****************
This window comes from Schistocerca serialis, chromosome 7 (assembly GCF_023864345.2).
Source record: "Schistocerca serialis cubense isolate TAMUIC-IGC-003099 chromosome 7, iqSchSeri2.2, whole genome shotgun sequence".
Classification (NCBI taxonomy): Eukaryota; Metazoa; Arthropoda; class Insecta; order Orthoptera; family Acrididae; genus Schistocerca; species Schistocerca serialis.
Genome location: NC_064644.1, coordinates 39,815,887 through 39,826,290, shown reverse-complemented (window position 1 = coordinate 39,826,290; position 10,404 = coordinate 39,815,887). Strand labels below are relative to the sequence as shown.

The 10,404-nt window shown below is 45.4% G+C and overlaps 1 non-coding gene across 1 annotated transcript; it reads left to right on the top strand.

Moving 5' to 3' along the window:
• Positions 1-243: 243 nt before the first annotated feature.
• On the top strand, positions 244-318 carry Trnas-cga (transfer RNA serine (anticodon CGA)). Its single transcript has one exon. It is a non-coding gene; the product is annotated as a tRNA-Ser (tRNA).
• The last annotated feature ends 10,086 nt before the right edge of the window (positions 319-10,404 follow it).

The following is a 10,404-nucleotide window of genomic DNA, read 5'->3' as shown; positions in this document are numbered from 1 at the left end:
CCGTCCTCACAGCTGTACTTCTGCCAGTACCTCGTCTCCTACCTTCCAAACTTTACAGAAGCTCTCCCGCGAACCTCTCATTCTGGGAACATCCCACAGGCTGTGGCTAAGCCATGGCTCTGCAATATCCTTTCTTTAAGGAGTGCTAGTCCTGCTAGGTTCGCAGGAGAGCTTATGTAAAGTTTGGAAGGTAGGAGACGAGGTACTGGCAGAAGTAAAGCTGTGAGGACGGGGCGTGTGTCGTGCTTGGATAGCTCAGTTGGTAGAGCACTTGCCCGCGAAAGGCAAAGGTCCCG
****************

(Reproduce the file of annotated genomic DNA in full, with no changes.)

This window comes from Schistocerca serialis, chromosome 7 (assembly GCF_023864345.2).
Source record: "Schistocerca serialis cubense isolate TAMUIC-IGC-003099 chromosome 7, iqSchSeri2.2, whole genome shotgun sequence".
Classification (NCBI taxonomy): Eukaryota; Metazoa; Arthropoda; class Insecta; order Orthoptera; family Acrididae; genus Schistocerca; species Schistocerca serialis.
Genome location: NC_064644.1, coordinates 39,815,887 through 39,826,290, shown reverse-complemented (window position 1 = coordinate 39,826,290; position 10,404 = coordinate 39,815,887). Strand labels below are relative to the sequence as shown.

The 10,404-nt window shown below is 45.4% G+C and overlaps 1 non-coding gene across 1 annotated transcript; it reads left to right on the top strand.

Moving 5' to 3' along the window:
• Positions 1-243: 243 nt before the first annotated feature.
• On the top strand, positions 244-318 carry Trnas-cga (transfer RNA serine (anticodon CGA)). Its single transcript has one exon. It is a non-coding gene; the product is annotated as a tRNA-Ser (tRNA).
• The last annotated feature ends 10,086 nt before the right edge of the window (positions 319-10,404 follow it).

The following is a 10,404-nucleotide window of genomic DNA, read 5'->3' as shown; positions in this document are numbered from 1 at the left end:
CCGTCCTCACAGCTGTACTTCTGCCAGTACCTCGTCTCCTACCTTCCAAACTTTACAGAAGCTCTCCCGCGAACCTCTCATTCTGGGAACATCCCACAGGCTGTGGCTAAGCCATGGCTCTGCAATATCCTTTCTTTAAGGAGTGCTAGTCCTGCTAGGTTCGCAGGAGAGCTTATGTAAAGTTTGGAAGGTAGGAGACGAGGTACTGGCAGAAGTAAAGCTGTGAGGACGGGGCGTGTGTCGTGCTTGGATAGCTCAGTTGGTAGAGCACTTGCCCGCGAAAGGCAAAGGTCCCG